formant, kinematic, diphthong, articulation
First and second formant histories have been used in studies of both normal and disordered speech to indirectly measure the activity of the vocal tract. The purpose of the present study was to determine the extent to which formant measures are reflective of lingual movements during diphthong production. Twenty native speakers of American English from the western United States produced four diphthongs in a sentence context while tongue movement was measured with a magnetic tracking system. Correlations were computed between the vertical tongue movements and the first formant, as well as between the anteroposterior movements and the second formant during the transition phase of the diphthong. In many instances the acoustic measures were clearly reflective of the kinematic data. However, there were also exceptions, where the acoustic and kinematic records were not congruent. These instances were evaluated quantitatively and qualitatively in an effort to understand the cause of the discrepancy. Factors such as coarticulation, motor equivalence (including the influence of structures other than the tongue), and nonlinearities in the linkage between movement and acoustics could account for these findings. Recognizing potential influences on the acoustic-kinematic relationship may be valuable in the interpretation of articulatory acoustic data on the individual speaker level.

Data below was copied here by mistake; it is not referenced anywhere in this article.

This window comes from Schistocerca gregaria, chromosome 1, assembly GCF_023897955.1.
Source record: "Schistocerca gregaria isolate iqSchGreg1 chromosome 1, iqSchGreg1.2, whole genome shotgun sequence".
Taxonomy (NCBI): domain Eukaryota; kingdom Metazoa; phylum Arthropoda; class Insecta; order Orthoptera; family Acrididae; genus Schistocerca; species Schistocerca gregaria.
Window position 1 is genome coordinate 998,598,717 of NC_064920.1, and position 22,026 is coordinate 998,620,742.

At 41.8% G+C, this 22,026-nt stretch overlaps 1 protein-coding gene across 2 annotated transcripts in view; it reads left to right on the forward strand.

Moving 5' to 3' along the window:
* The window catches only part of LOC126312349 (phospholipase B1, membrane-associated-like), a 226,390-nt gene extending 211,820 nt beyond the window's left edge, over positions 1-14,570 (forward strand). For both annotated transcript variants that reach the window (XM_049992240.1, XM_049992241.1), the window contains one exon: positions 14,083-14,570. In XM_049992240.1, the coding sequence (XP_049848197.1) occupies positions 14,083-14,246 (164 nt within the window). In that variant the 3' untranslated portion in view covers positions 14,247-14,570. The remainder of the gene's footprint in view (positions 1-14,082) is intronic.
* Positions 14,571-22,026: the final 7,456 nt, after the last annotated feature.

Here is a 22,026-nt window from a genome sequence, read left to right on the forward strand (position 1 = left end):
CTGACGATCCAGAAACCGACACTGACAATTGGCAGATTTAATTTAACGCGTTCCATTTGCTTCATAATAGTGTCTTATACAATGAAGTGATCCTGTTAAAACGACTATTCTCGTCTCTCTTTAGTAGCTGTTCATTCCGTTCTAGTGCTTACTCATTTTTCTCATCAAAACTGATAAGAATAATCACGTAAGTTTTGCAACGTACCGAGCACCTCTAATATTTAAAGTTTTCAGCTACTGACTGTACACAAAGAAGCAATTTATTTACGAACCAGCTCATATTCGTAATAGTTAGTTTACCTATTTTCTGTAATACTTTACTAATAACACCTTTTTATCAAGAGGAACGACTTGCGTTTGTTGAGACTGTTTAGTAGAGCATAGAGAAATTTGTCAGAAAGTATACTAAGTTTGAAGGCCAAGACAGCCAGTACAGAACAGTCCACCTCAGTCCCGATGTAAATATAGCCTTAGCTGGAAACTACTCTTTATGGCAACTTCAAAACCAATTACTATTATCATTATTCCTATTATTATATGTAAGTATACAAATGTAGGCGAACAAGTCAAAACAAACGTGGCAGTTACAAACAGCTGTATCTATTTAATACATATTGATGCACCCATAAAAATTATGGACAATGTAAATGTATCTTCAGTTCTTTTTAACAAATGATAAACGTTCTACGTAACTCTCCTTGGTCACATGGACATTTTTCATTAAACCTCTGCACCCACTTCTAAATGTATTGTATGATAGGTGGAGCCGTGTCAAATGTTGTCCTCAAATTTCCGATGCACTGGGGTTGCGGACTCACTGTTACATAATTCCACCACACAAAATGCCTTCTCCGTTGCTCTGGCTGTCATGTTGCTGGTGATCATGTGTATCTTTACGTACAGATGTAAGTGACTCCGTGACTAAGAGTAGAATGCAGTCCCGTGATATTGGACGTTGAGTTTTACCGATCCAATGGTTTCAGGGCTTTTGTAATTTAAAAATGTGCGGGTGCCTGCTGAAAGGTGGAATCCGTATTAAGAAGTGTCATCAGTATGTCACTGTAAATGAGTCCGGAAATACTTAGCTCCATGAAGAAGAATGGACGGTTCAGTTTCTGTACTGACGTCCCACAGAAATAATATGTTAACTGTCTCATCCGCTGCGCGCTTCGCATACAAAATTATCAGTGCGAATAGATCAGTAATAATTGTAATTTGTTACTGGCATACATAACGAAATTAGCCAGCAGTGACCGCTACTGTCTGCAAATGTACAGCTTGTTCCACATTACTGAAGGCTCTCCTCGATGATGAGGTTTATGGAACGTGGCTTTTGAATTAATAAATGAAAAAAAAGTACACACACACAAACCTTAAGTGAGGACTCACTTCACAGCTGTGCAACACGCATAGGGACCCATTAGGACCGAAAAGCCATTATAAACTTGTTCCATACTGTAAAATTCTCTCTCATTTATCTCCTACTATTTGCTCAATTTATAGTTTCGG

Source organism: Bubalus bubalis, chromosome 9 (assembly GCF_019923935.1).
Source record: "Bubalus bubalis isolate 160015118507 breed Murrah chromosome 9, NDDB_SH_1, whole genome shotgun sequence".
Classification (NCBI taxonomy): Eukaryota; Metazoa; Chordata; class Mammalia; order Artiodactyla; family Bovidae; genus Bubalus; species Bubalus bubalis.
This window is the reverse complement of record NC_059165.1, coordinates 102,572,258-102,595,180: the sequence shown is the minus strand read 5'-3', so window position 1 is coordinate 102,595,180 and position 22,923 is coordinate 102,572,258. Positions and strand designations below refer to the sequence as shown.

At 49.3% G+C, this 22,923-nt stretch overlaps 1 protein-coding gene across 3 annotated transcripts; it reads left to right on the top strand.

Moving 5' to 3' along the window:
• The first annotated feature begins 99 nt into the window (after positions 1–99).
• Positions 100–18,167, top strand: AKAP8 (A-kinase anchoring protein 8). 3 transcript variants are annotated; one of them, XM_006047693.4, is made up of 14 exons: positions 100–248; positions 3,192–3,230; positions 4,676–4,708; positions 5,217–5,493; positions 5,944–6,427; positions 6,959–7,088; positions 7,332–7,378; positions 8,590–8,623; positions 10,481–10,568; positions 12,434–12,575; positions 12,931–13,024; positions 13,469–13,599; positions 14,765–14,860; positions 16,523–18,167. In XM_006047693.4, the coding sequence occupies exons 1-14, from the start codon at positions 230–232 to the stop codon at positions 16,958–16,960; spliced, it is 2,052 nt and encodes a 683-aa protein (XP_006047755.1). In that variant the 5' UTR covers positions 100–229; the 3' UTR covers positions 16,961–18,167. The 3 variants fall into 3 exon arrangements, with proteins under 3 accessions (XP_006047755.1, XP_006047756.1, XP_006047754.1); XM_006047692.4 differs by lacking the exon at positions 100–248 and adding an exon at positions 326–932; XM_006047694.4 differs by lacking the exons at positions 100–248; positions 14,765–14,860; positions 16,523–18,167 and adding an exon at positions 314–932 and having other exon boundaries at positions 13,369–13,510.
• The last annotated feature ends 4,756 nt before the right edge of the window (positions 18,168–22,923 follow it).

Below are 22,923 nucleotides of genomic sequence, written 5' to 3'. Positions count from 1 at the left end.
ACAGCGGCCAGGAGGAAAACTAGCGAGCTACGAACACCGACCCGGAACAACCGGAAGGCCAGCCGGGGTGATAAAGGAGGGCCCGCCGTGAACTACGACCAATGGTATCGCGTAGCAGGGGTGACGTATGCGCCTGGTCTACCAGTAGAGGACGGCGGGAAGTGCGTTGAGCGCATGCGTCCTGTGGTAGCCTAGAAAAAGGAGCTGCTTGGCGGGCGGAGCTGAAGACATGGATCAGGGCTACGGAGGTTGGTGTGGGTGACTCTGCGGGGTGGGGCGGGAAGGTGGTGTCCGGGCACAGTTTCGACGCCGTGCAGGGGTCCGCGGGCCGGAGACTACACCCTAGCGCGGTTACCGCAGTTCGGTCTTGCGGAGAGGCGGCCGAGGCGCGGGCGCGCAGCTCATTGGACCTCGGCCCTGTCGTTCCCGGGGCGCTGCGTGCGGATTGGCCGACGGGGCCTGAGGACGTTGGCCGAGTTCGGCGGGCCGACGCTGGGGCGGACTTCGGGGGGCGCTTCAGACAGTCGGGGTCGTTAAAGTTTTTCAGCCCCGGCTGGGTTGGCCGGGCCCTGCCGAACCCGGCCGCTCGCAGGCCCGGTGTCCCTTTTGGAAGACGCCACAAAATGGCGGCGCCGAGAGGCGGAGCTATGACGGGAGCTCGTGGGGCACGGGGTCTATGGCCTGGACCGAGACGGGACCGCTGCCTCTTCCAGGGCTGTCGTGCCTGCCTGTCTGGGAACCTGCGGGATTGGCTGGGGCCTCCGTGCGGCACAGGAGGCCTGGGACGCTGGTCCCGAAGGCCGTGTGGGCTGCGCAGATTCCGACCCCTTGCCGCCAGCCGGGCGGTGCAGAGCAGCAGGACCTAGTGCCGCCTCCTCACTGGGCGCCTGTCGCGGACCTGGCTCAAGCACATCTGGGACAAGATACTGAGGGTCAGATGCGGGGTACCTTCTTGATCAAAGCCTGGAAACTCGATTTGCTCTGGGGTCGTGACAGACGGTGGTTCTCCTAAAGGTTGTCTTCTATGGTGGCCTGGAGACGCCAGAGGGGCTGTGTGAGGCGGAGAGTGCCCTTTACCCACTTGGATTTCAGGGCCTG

Original Publication Citation
Dromey, C., Jang, G-O, & Hollis, K. (2013) Assessing correlations between lingual movements and formants. Speech Communication, 55, 315-328.
BYU ScholarsArchive Citation
Dromey, Christopher; Jang, Gwi-Ok; and Hollis, Kristi, "Assessing Correlations Between Lingual Movements and Formants" (2013). All Faculty Publications. 1787.
David O. McKay School of Education
Copyright © 2012 Elsevier B.V. All rights reserved. This manuscript version is made available under the CC-BY-NC-ND 4.0 license http://creativecommons.org/licenses/by-nc-nd/4.0/ This is the author's submitted version of this article. The definitive version can be found at http://dx.doi.org/10.1016/j.specom.2012.09.001
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